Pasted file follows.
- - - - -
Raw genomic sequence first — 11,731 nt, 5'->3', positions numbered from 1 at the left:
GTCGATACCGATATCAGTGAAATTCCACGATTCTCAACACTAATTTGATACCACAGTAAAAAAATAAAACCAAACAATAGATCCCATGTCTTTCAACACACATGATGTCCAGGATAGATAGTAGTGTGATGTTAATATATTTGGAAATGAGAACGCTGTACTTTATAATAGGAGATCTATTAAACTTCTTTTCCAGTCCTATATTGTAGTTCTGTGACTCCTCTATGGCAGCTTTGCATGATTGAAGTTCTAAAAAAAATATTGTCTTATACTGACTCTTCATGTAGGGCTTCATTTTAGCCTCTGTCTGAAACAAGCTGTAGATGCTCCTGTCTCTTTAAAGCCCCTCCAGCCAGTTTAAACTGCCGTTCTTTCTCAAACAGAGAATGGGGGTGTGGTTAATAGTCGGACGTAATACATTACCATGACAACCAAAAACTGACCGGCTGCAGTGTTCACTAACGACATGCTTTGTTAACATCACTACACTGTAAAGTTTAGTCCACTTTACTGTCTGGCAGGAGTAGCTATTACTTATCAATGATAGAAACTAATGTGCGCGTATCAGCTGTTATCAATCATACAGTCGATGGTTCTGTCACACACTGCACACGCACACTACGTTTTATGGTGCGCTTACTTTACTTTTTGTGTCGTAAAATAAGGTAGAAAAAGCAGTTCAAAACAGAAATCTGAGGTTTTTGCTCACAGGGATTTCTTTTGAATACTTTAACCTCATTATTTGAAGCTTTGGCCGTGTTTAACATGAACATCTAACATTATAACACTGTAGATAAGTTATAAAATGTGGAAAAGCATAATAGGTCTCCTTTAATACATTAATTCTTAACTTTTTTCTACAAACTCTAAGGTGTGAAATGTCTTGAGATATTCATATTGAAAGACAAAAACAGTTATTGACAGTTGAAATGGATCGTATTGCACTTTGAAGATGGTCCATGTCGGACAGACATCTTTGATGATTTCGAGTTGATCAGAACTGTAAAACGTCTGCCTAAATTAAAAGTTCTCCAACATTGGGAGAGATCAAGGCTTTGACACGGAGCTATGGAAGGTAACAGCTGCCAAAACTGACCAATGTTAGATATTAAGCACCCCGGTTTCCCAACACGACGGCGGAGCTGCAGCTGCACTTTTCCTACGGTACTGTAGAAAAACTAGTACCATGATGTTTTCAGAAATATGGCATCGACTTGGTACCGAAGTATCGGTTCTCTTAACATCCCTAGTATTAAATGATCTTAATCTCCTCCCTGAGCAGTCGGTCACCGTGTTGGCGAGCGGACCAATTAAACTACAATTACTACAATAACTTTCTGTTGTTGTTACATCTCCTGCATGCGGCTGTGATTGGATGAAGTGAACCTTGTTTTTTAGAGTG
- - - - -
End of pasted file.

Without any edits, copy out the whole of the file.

Raw genomic sequence first — 11,731 nt, 5'->3', positions numbered from 1 at the left:
GTCGATACCGATATCAGTGAAATTCCACGATTCTCAACACTAATTTGATACCACAGTAAAAAAATAAAACCAAACAATAGATCCCATGTCTTTCAACACACATGATGTCCAGGATAGATAGTAGTGTGATGTTAATATATTTGGAAATGAGAACGCTGTACTTTATAATAGGAGATCTATTAAACTTCTTTTCCAGTCCTATATTGTAGTTCTGTGACTCCTCTATGGCAGCTTTGCATGATTGAAGTTCTAAAAAAAATATTGTCTTATACTGACTCTTCATGTAGGGCTTCATTTTAGCCTCTGTCTGAAACAAGCTGTAGATGCTCCTGTCTCTTTAAAGCCCCTCCAGCCAGTTTAAACTGCCGTTCTTTCTCAAACAGAGAATGGGGGTGTGGTTAATAGTCGGACGTAATACATTACCATGACAACCAAAAACTGACCGGCTGCAGTGTTCACTAACGACATGCTTTGTTAACATCACTACACTGTAAAGTTTAGTCCACTTTACTGTCTGGCAGGAGTAGCTATTACTTATCAATGATAGAAACTAATGTGCGCGTATCAGCTGTTATCAATCATACAGTCGATGGTTCTGTCACACACTGCACACGCACACTACGTTTTATGGTGCGCTTACTTTACTTTTTGTGTCGTAAAATAAGGTAGAAAAAGCAGTTCAAAACAGAAATCTGAGGTTTTTGCTCACAGGGATTTCTTTTGAATACTTTAACCTCATTATTTGAAGCTTTGGCCGTGTTTAACATGAACATCTAACATTATAACACTGTAGATAAGTTATAAAATGTGGAAAAGCATAATAGGTCTCCTTTAATACATTAATTCTTAACTTTTTTCTACAAACTCTAAGGTGTGAAATGTCTTGAGATATTCATATTGAAAGACAAAAACAGTTATTGACAGTTGAAATGGATCGTATTGCACTTTGAAGATGGTCCATGTCGGACAGACATCTTTGATGATTTCGAGTTGATCAGAACTGTAAAACGTCTGCCTAAATTAAAAGTTCTCCAACATTGGGAGAGATCAAGGCTTTGACACGGAGCTATGGAAGGTAACAGCTGCCAAAACTGACCAATGTTAGATATTAAGCACCCCGGTTTCCCAACACGACGGCGGAGCTGCAGCTGCACTTTTCCTACGGTACTGTAGAAAAACTAGTACCATGATGTTTTCAGAAATATGGCATCGACTTGGTACCGAAGTATCGGTTCTCTTAACATCCCTAGTATTAAATGATCTTAATCTCCTCCCTGAGCAGTCGGTCACCGTGTTGGCGAGCGGACCAATTAAACTACAATTACTACAATAACTTTCTGTTGTTGTTACATCTCCTGCATGCGGCTGTGATTGGATGAAGTGAACCTTGTTTTTTAGAGTG